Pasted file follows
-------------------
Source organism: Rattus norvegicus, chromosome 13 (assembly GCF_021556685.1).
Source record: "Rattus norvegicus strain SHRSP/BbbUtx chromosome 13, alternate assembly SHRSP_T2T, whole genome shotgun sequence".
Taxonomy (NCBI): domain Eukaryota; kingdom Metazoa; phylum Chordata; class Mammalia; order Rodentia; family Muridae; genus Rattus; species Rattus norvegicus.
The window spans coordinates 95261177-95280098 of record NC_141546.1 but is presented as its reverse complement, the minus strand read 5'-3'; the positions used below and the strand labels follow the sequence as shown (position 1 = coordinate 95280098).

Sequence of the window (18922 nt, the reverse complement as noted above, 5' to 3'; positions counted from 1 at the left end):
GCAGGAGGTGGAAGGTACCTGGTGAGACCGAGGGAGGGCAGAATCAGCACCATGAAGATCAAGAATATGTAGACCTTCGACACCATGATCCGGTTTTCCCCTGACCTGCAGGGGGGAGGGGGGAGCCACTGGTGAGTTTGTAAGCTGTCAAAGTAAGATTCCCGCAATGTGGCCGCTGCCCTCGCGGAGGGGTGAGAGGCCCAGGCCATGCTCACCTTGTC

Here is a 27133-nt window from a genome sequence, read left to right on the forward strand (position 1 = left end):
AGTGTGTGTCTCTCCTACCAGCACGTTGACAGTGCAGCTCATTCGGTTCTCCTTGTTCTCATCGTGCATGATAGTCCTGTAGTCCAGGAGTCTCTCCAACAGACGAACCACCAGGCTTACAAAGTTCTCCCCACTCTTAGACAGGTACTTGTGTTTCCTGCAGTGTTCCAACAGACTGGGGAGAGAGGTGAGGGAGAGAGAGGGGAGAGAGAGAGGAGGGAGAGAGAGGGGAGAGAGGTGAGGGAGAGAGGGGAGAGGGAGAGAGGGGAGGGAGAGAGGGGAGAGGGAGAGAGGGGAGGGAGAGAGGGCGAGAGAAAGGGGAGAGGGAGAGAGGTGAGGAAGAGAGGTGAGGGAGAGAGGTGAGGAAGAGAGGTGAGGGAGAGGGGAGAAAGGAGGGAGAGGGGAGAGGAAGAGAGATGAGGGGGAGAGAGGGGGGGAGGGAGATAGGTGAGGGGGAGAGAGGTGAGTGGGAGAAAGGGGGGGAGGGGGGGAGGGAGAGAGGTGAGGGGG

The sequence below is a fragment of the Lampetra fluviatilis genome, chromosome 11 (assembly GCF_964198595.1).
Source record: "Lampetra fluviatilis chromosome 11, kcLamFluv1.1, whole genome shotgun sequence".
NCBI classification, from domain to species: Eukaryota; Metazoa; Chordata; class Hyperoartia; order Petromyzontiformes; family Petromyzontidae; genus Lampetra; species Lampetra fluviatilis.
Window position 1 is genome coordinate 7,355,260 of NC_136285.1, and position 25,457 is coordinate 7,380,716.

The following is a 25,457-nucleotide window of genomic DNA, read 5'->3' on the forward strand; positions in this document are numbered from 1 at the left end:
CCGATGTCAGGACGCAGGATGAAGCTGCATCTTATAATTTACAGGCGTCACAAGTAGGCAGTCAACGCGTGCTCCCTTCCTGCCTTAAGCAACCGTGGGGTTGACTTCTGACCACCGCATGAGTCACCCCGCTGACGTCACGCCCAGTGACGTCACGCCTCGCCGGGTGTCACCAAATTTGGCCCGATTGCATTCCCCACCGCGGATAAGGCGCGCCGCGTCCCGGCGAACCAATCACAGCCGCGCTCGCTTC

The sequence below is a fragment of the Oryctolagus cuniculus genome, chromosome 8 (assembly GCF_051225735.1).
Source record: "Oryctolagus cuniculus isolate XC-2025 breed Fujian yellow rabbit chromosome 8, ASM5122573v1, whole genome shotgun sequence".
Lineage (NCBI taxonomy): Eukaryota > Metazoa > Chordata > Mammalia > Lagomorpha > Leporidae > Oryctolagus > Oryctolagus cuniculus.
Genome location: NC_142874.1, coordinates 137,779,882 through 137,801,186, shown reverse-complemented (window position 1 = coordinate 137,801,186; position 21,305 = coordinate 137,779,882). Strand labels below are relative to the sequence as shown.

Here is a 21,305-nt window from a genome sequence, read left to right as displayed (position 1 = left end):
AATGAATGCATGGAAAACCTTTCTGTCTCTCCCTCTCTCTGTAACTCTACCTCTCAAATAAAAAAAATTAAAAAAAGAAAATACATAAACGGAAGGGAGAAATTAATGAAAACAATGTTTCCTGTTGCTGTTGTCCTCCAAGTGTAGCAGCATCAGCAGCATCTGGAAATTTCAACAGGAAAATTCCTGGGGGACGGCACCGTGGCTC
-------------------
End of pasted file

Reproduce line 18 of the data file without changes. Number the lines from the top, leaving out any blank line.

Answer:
Genome location: NC_142874.1, coordinates 137,779,882 through 137,801,186, shown reverse-complemented (window position 1 = coordinate 137,801,186; position 21,305 = coordinate 137,779,882). Strand labels below are relative to the sequence as shown.